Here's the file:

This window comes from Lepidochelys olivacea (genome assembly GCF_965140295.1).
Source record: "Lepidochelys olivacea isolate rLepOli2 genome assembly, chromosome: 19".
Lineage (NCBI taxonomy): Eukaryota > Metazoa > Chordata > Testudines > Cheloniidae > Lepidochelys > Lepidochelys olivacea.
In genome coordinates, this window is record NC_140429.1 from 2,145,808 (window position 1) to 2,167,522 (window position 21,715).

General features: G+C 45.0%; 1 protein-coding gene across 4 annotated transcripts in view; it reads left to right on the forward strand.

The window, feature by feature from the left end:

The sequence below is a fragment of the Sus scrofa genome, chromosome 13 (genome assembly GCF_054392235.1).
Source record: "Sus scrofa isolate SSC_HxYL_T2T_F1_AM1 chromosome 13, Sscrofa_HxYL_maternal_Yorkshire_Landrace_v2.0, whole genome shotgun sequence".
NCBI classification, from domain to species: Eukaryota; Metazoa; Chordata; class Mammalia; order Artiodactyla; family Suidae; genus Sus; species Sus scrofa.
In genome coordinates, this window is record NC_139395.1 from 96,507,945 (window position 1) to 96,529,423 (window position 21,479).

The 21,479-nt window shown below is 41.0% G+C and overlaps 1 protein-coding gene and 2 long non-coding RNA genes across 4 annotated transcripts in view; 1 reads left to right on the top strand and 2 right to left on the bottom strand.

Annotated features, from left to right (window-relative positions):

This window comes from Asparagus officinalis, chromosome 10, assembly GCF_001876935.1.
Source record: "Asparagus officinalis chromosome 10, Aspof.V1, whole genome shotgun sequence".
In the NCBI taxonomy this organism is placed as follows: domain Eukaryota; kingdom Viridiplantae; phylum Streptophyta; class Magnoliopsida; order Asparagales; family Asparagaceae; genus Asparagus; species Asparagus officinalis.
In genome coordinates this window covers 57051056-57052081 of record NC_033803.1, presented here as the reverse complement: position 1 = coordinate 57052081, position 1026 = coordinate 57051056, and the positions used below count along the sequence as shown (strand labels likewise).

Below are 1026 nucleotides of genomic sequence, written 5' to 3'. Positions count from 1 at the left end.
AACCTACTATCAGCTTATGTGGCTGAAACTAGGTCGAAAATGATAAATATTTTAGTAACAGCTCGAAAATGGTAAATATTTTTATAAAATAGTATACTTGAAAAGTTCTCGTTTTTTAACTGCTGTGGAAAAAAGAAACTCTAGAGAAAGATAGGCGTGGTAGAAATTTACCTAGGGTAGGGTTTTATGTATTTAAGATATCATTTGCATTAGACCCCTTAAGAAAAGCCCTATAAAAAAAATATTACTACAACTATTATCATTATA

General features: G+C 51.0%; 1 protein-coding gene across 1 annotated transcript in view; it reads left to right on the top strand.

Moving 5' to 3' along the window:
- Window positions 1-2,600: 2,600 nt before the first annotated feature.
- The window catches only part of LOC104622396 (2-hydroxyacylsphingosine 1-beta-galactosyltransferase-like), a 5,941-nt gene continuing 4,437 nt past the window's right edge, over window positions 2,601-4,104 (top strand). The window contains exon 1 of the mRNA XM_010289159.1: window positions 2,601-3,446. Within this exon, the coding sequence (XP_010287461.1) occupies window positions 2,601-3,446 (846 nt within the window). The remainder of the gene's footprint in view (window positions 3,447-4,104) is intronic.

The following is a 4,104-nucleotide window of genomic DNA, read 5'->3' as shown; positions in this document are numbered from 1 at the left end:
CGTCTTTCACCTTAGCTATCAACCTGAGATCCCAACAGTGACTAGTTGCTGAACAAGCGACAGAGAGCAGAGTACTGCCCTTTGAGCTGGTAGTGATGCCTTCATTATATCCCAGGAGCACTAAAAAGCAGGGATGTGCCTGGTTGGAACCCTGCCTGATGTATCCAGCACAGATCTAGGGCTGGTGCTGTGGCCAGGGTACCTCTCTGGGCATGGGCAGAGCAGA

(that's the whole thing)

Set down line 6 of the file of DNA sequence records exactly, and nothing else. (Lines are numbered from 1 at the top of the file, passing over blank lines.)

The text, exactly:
The window, feature by feature from the left end: